With each passing day, Justin Trudeau faces new questions about his commitment to “real change.” Any mention of the former Tory PM still makes people react with an involuntary shudder, as if Darth Vader was entering the room. But it does look like the honeymoon may be coming to an end for his replacement.
The Liberals are a big business party, but they came to power by promising to address demands raised by the labour and people s movements: repeal anti-immigrant legislation; reform the first-past-the-post electoral system; legalize marijuana (and stop criminalizing users); halt Canadian participation in the bombing of Syria and Iraq; massive infrastructure funding; raise taxes on the 1%; put a temporary hold on ending urban door to door Canada Post delivery; appoint women to half of federal Cabinet posts; a public inquiry into the missing and murdered aboriginal women; implement all recommendations of the Truth & Reconciliation Commission; restore the long-form census; allow federal scientists to speak publicly; tackle climate change, etc.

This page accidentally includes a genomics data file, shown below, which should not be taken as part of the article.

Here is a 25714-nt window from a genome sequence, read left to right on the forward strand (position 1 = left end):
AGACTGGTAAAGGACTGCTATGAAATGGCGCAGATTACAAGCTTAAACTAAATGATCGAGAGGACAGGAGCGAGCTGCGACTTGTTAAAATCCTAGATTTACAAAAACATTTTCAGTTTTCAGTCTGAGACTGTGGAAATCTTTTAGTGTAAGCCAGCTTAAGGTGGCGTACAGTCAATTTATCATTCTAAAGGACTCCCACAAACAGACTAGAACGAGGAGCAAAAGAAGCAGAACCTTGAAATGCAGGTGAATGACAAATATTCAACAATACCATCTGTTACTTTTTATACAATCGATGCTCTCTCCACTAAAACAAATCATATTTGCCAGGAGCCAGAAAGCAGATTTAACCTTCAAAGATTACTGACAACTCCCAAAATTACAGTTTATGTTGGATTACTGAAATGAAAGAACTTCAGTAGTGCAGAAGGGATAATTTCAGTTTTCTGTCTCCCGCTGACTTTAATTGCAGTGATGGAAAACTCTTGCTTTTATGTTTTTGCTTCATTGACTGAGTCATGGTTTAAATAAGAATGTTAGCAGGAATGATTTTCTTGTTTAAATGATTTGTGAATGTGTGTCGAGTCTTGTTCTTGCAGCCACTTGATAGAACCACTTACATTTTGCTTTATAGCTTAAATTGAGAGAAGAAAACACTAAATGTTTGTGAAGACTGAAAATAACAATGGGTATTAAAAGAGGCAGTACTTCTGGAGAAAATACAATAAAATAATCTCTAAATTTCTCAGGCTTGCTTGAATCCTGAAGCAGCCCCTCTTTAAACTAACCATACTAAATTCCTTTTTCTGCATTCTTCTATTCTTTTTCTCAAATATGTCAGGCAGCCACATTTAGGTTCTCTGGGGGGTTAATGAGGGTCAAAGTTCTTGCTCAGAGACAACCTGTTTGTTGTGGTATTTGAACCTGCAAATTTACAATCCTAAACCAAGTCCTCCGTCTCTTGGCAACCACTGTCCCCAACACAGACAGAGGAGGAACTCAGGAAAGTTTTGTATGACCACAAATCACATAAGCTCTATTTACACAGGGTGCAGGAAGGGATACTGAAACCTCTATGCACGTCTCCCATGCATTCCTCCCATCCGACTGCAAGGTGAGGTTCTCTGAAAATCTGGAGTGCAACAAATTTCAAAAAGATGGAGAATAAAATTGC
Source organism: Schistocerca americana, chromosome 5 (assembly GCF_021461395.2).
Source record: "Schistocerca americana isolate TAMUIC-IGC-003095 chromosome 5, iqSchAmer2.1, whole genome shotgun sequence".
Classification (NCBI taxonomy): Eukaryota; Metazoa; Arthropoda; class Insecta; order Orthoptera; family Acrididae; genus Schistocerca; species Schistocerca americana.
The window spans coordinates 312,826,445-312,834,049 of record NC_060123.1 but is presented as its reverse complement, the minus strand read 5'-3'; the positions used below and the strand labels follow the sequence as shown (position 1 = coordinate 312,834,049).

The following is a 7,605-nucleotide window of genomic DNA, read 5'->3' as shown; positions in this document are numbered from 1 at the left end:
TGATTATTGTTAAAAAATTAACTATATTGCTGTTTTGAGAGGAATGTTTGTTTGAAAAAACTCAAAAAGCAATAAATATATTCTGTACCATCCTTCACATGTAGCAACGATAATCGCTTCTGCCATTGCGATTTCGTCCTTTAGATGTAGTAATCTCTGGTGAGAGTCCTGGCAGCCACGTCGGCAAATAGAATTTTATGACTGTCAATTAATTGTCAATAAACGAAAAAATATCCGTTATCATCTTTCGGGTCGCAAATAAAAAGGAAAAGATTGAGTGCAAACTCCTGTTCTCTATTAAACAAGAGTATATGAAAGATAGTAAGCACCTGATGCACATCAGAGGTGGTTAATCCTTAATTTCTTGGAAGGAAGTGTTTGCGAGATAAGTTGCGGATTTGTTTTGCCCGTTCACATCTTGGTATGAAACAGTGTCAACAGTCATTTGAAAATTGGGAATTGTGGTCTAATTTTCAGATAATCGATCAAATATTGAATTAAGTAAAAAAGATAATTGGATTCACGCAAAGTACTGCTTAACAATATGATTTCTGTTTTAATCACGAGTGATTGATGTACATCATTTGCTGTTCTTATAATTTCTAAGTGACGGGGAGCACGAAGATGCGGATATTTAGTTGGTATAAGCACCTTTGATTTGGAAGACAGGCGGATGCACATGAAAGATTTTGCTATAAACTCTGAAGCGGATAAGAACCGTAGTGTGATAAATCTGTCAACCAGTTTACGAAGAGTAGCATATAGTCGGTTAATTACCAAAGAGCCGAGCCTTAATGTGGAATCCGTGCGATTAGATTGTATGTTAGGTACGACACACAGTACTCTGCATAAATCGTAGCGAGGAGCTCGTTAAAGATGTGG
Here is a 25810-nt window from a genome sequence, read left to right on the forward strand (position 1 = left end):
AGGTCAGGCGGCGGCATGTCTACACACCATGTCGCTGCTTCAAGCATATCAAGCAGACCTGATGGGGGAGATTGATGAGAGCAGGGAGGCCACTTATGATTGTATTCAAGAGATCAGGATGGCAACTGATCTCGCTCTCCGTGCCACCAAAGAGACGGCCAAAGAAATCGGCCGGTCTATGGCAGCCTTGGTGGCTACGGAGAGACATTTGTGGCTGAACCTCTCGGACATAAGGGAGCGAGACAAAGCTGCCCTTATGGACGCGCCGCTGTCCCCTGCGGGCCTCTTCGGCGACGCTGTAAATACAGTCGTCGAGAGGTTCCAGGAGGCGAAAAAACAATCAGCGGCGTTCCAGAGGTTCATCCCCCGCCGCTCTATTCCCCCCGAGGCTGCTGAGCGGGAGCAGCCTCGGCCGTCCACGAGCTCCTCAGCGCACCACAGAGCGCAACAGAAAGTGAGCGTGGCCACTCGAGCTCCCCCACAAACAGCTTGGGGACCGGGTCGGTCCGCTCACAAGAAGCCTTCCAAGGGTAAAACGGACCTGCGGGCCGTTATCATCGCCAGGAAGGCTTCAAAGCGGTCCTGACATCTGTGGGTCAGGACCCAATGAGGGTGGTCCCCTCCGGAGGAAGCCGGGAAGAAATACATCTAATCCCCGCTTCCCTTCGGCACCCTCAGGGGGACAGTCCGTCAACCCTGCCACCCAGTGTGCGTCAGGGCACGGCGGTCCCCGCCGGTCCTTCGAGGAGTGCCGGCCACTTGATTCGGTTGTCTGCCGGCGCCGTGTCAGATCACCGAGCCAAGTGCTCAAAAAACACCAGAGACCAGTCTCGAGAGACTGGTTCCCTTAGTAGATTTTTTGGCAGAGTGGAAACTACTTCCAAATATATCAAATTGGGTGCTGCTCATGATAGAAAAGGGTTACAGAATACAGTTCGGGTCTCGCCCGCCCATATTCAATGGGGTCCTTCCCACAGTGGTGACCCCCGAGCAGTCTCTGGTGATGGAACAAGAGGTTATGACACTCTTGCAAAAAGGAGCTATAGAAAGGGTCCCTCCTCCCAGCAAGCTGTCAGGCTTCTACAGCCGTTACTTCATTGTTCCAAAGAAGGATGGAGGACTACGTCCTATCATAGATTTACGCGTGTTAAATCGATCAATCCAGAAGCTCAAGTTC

Half a year later, a few of these promises have been kept, at least partially. But most are being kicked down the road, underfunded to death, or ignored. The 2016-17 federal budget deficit was too limited to create large numbers of good jobs. The TPP corporate rights deal is being pushed rapidly towards Parliamentary ratification, despite wide objections. Reconciliation with indigenous peoples hit the ditch after the government’s failure to take serious action on housing, clean drinking water and better education. And not least, the Liberals appear eager to promote oil pipelines demanded by Big Energy.
As we said after the election, the defeat of the Tories was a big victory for working people. But without stronger pressure from the labour and democratic movements, the Liberals will inevitably bend to the agenda of the corporations.